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Carnival Row openly undermines H.P. Lovecraft racism
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Warning: wide spoilers ahead for season 1 of Carnival Row.

H. P. Lovecraft is one of the most imaginative, unique, brilliant and influential horror writers of all time. He is also one of the most openly, deeply racist. The fans and heirs of Lovecraft have that struggled for a long time asking how he can separate his specific view of cosmic horror from the visceral aversion of non-white people he expressed in his work.

In the past, authors such as August Derleth and Stephen King have usually tried to ignore prejudice, instead focusing on Lovecraft's vision of a grotesque universe focused on the destruction of humanity and the joys of its solidified, tentacular, Cyclopic prose. More recently, however, several writers have more directly involved Lovecraft racism. These makers turn Lovecraft inside out and expose its wet, ugly entrails for anti-racist purposes. The new fantasy series of eight episodes from Amazon Carnival Row is one of the first indications that this bundle of antiracist Lovecraft fiction travels from genre fiction and goes to more mainstream entertainment.


Photo by Jan Thijs / Amazon Studios

Some apologies, such as scholar S.T. Joshi argued that the offensive views of Lovecraft were only central to a few of his lesser works, such as the intolerable poem with a title that starts "On the Creation Of" and ends with a racist approach. However, those protests are not convincing. Racism permeates Lovecraft's work. The enormous, terrible cosmic atrocities that he wrote about are always linked to his fear that the pure, rising white race will be corrupted and flooded with dirty emanations of the less eugenically pure. In the classic Lovecraft story from 1926 The call of Cthulhu, for example, the older gods from space and time are remembered and honored by & # 39; Esquimau diabolists and bastard Louisians & # 39; – in other words by non-white people.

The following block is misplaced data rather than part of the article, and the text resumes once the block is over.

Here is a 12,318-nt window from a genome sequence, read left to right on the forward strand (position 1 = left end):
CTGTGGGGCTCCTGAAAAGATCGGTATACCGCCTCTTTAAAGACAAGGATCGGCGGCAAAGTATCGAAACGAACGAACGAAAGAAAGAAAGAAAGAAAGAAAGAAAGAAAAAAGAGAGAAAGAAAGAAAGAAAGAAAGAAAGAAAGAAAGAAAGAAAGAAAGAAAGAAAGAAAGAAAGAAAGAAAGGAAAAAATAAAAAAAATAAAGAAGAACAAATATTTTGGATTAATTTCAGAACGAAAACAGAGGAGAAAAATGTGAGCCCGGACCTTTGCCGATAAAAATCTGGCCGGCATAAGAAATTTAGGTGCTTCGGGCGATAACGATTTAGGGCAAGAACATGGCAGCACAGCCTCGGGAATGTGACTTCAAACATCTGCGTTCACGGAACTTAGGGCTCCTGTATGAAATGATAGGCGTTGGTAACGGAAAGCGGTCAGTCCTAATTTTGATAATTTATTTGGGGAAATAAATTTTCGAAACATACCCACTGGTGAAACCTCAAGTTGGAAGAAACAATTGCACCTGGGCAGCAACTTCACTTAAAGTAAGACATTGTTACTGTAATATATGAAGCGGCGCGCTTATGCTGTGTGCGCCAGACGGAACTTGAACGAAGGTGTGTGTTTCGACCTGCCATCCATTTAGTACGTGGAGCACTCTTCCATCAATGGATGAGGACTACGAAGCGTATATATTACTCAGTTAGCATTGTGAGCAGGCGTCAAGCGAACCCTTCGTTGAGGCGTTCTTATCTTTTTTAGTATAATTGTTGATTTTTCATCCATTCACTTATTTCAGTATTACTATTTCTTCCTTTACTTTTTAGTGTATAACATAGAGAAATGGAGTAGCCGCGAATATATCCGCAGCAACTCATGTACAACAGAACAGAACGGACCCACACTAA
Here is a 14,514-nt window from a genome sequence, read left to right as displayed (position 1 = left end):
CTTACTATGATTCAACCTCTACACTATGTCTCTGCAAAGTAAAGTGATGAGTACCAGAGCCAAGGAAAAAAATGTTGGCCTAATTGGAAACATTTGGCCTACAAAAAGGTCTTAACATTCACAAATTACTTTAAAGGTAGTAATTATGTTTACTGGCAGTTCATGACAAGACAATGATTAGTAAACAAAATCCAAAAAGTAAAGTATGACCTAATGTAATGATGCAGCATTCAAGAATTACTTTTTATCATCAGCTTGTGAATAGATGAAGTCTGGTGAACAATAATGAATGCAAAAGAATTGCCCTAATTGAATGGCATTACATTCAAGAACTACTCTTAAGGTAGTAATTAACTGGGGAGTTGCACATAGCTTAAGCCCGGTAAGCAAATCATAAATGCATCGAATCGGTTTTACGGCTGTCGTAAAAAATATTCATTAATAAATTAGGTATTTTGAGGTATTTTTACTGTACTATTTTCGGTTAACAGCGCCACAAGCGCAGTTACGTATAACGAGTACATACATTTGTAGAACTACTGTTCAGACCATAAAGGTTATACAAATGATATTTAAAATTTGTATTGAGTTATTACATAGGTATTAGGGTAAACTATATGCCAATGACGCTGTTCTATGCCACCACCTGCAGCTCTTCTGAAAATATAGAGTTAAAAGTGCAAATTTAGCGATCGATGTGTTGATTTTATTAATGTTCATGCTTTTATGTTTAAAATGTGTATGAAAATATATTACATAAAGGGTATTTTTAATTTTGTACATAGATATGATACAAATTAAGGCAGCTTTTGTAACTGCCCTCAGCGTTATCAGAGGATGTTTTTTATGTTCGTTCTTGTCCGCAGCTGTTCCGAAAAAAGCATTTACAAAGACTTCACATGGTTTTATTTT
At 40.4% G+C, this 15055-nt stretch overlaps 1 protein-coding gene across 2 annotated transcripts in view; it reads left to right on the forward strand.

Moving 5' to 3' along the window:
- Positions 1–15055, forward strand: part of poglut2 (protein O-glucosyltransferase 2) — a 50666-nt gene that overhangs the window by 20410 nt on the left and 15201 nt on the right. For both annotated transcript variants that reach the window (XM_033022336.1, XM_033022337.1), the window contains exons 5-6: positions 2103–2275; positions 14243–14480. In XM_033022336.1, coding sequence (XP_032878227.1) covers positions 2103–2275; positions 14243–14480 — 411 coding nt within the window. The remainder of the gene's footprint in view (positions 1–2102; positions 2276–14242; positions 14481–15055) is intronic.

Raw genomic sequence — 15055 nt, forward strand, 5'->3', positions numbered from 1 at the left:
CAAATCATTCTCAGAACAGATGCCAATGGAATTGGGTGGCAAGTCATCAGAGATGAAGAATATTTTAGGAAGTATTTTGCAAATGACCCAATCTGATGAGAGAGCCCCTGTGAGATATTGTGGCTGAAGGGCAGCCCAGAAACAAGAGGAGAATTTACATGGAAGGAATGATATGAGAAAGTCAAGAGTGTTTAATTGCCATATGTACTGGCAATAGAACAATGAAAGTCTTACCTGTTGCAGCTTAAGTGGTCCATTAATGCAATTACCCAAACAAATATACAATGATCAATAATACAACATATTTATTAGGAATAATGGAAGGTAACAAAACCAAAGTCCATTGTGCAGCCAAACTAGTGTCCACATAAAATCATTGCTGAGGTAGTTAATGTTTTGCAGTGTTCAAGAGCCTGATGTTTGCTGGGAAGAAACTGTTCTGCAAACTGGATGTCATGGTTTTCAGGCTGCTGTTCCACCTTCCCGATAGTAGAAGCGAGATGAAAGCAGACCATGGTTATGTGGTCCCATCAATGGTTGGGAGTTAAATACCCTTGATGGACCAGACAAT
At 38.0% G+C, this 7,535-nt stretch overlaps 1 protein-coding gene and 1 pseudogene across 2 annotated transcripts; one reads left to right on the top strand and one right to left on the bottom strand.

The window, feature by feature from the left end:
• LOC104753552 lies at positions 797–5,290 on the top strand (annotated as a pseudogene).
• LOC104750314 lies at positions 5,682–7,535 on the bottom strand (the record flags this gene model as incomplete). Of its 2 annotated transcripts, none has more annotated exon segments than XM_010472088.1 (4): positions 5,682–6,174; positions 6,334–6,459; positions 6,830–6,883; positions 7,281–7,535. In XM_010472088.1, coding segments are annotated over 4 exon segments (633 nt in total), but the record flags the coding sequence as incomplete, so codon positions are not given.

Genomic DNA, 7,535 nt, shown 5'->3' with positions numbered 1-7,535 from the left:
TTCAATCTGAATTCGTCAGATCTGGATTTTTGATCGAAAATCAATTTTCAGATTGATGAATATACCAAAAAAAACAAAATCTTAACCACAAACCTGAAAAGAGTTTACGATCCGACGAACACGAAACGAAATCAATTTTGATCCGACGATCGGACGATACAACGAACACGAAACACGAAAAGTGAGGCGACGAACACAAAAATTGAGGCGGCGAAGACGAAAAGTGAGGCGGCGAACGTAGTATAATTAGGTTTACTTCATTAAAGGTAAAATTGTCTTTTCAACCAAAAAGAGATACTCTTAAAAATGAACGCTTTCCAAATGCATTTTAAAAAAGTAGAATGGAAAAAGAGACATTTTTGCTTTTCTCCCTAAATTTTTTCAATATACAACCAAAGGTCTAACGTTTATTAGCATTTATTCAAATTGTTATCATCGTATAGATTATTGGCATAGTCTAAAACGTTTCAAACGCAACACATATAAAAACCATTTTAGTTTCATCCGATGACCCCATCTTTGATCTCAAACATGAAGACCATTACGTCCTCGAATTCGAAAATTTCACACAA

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The main character of Lovecraft, on the other hand, is Gustaf Johansen, a white Norwegian sailor. And when he and his shipmates meet the non-white human followers of Cthulhu, they slaughter them in anger that Lovecraft enthusiastically endorses. "There was a particularly horrible quality to it (the worshipers of Cthulhu) that made their destruction almost a duty," writes Lovecraft. According to him, the imaginative story of mystical horror is also a call for genocide.

Most horror writers who channel the style or subject of Lovecraft have not interleaved their prose with lies or calls to wage war. But some contemporary writers now continue to write Lovecraftian horror that instantly recognizes and rejects Lovecraft's ugly bigotries.


Photo by Jan Thijs / Amazon Studios

Ruthanna Emrys is remarkable The litany of the earthis told from the perspective of a lovecraft fishing enthusiast from the story The shadow over Innsmouth. For Lovecraft, the residents of Innsmouth were bad because they were associated with racial mixing, which affected them and caused them to evolve. For Emrys, however, the shadow in Innsmouth is the bad white people who bring when their government murders the people of the city to be different for sin. The real horror in this story update are not fish people; it is violent prejudice, seen from the perspective of the monsters.

Matt Ruff & # 39; s novel Lovecraft Country takes a different approach to anti-racism. The book is set in the 1950s and the main characters are all black. In addition to the constant threats to life in an inherently biased, racist system, the various space creatures, curses, and ghosts encountered by the protagonists are almost a pleasant distraction. Lovecraft was imaginative and entertaining, the book suggests, but his racism and whiteness meant he didn't know much about fear. (Lovecraft Country is turned into an HBO series with the help of Jordan Peele and J.J. Abrams.)